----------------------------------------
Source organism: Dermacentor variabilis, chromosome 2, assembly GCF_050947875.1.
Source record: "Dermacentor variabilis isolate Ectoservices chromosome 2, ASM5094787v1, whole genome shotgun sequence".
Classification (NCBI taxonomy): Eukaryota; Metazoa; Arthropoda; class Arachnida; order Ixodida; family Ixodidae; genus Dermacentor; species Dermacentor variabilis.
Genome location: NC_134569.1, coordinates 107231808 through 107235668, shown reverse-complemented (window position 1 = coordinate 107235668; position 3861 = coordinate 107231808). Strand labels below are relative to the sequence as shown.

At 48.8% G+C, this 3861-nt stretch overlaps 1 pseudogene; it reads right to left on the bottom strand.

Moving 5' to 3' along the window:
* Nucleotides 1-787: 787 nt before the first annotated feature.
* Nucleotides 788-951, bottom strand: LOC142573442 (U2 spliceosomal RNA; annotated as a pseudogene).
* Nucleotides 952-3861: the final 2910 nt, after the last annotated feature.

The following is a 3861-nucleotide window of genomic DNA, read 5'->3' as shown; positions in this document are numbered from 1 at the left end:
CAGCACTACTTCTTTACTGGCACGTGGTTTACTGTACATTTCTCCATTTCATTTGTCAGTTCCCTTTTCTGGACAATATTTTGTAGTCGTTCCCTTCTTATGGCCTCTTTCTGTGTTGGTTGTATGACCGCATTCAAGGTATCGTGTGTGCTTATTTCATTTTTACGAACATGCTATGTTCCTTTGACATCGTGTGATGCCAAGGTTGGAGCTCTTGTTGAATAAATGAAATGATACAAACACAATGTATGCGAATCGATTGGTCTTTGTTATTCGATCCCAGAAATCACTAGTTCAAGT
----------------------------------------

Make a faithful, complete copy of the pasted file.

Source organism: Dermacentor variabilis, chromosome 2, assembly GCF_050947875.1.
Source record: "Dermacentor variabilis isolate Ectoservices chromosome 2, ASM5094787v1, whole genome shotgun sequence".
Classification (NCBI taxonomy): Eukaryota; Metazoa; Arthropoda; class Arachnida; order Ixodida; family Ixodidae; genus Dermacentor; species Dermacentor variabilis.
Genome location: NC_134569.1, coordinates 107231808 through 107235668, shown reverse-complemented (window position 1 = coordinate 107235668; position 3861 = coordinate 107231808). Strand labels below are relative to the sequence as shown.

At 48.8% G+C, this 3861-nt stretch overlaps 1 pseudogene; it reads right to left on the bottom strand.

Moving 5' to 3' along the window:
* Nucleotides 1-787: 787 nt before the first annotated feature.
* Nucleotides 788-951, bottom strand: LOC142573442 (U2 spliceosomal RNA; annotated as a pseudogene).
* Nucleotides 952-3861: the final 2910 nt, after the last annotated feature.

The following is a 3861-nucleotide window of genomic DNA, read 5'->3' as shown; positions in this document are numbered from 1 at the left end:
CAGCACTACTTCTTTACTGGCACGTGGTTTACTGTACATTTCTCCATTTCATTTGTCAGTTCCCTTTTCTGGACAATATTTTGTAGTCGTTCCCTTCTTATGGCCTCTTTCTGTGTTGGTTGTATGACCGCATTCAAGGTATCGTGTGTGCTTATTTCATTTTTACGAACATGCTATGTTCCTTTGACATCGTGTGATGCCAAGGTTGGAGCTCTTGTTGAATAAATGAAATGATACAAACACAATGTATGCGAATCGATTGGTCTTTGTTATTCGATCCCAGAAATCACTAGTTCAAGT